When participating in tenders, companies must be knowledgeable of procurement law. Several recent cases in the Netherlands, however, have revealed that companies should not only be mindful of procurement law, but also well versed in the relevant aspects of competition law.

On 22 November 2017, the court of first instance in The Hague ruled in favour of the Dutch Authority for Consumers & Markets (ACM) in a case concerning a raid conducted by the ACM where the competition authority had copied both personal and professional information from the phones of the plaintiff's employees. In its judgement, the court held that the ACM took sufficient safeguards to protect the personal data on the devices and the privacy of the plaintiff’s employees.

Following the judgment, the ACM confirmed in a press release that the raid was part of an on-going cartel investigation into allegations of manipulation in public procurement in the Netherlands. This investigation is part of an effort by the ACM to clean up this EUR 136 billion market. The ACM had previously promised to focus attention on sectors with the following characteristics: limited number of participants and limited access for newcomers, high trust and contact between competitors, and sectors with similar products and services, and limited technical innovation.

Last year, the ACM won two cases on appeal involving price-fixing, anti-competitive information exchanges, and bid rigging. In the first case, a group of demolition companies engaged in cover pricing: coordinating prices to give the impression of effective competition while in reality only one company is submitting an effective bid. In the second case, two companies scheduled to merge set up a working group for procurement procedures and upcoming tenders. Ultimately, the companies did not merge and the ACM fined them for exchanging tender information.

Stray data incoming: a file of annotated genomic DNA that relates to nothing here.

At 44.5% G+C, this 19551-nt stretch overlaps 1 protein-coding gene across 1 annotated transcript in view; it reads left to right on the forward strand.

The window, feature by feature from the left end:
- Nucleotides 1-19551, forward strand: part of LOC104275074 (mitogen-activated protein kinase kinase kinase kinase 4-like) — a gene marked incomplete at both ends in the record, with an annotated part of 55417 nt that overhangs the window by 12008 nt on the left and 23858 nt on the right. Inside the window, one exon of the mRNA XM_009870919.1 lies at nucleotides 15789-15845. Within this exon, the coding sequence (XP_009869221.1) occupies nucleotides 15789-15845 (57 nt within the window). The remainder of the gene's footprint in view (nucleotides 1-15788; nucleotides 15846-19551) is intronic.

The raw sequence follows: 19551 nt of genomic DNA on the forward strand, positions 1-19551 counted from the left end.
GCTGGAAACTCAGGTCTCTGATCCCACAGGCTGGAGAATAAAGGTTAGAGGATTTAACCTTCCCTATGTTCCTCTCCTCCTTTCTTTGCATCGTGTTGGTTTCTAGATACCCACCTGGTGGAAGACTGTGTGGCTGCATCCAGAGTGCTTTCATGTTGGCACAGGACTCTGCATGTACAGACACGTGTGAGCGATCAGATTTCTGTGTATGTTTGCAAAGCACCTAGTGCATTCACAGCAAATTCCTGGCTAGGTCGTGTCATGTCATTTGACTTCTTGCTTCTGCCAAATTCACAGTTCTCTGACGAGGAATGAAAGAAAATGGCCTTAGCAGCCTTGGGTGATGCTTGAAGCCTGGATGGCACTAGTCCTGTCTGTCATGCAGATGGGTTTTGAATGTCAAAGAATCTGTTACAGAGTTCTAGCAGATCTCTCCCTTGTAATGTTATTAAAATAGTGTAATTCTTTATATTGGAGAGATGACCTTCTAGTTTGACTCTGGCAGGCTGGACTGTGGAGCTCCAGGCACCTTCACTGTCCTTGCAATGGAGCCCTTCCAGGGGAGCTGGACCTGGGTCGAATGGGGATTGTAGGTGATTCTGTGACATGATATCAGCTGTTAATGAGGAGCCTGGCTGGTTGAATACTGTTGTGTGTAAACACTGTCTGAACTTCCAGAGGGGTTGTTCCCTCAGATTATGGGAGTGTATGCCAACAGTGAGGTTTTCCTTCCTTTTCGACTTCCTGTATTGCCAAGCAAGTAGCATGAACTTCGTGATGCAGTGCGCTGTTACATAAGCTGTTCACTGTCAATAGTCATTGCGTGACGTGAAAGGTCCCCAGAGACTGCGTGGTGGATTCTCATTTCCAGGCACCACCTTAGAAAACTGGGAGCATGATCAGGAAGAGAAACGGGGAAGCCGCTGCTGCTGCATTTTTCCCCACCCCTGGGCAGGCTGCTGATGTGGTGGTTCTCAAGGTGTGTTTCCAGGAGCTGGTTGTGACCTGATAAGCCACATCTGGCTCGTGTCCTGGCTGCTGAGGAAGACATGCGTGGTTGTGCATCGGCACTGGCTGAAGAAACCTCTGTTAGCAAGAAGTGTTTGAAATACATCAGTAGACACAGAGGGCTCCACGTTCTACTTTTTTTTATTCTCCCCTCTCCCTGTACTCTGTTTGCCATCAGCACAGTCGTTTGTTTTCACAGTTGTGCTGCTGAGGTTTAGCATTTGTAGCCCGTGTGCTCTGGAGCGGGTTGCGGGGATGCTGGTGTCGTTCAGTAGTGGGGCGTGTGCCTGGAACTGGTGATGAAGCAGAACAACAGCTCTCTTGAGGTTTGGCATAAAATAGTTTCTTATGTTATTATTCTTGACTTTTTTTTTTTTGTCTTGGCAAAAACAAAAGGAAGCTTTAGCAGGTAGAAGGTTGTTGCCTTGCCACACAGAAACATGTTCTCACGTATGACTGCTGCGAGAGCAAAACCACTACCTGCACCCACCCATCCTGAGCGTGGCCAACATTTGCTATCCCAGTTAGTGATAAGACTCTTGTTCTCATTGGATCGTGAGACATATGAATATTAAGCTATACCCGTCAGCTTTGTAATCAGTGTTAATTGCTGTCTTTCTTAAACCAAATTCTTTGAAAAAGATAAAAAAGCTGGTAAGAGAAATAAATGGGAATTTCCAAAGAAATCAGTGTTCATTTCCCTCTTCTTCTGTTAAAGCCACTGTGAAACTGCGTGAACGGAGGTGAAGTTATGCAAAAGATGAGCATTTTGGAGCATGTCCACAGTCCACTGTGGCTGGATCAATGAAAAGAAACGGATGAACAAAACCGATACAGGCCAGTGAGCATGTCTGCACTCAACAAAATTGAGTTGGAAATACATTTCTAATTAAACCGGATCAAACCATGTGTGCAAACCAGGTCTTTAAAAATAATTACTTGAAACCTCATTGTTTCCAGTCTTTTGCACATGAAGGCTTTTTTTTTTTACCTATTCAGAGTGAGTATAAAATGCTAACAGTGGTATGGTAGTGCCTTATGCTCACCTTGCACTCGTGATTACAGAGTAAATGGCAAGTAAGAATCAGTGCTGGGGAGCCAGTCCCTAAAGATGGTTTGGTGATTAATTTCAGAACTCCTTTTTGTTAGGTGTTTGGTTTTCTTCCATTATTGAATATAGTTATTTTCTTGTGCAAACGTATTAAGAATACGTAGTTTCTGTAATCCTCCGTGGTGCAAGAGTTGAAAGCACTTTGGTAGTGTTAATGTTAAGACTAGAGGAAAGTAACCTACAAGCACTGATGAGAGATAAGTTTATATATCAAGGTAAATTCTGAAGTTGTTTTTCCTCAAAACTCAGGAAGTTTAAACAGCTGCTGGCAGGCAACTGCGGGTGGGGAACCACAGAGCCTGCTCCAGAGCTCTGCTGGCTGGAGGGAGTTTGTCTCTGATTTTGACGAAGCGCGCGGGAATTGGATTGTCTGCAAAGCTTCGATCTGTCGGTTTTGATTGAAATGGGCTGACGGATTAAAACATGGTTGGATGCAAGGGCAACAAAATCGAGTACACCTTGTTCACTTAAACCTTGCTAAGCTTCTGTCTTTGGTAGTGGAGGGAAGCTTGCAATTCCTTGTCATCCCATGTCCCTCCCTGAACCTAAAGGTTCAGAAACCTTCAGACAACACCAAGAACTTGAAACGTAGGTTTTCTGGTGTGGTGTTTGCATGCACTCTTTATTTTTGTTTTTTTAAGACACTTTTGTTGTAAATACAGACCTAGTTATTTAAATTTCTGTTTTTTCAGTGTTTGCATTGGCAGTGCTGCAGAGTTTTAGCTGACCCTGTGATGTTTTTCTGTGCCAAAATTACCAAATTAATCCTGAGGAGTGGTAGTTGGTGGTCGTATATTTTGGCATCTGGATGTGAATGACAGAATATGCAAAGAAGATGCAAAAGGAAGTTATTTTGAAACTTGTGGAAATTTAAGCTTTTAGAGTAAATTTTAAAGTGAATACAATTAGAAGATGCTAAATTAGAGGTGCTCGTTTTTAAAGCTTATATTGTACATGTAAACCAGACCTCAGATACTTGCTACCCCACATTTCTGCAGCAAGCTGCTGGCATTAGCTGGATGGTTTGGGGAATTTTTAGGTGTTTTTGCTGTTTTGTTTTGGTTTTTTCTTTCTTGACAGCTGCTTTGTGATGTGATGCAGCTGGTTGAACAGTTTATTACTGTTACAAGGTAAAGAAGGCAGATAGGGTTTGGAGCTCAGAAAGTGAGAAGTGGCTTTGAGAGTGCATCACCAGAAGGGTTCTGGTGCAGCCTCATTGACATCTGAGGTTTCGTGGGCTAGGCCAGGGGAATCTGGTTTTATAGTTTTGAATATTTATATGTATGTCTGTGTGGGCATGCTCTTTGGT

Another high-profile case concerning public-transport tenders in the Dutch province of Limburg received national press attention when the ACM ruled that prominent railway operator Dutch Railways (NS) had abused its dominant market position by making an unrealistically low bid, unduly acquiring information on the tenders of its competitors, and using this information to increase its chances. The ACM fined NS EUR 40.95 million for manipulating this tender. Several NS directors currently face criminal fraud charges.

Clearly, anti-trust and fraud are once again hot issues in the Dutch procurement market. To avoid any complications when participation in a tender, we recommend that:

  • you do not discuss your participation in a tender with competitors, including whether you or a competitor are participating at all;
  • you independently establish your price;
  • you make no arrangements with competitors about participating in specific tenders.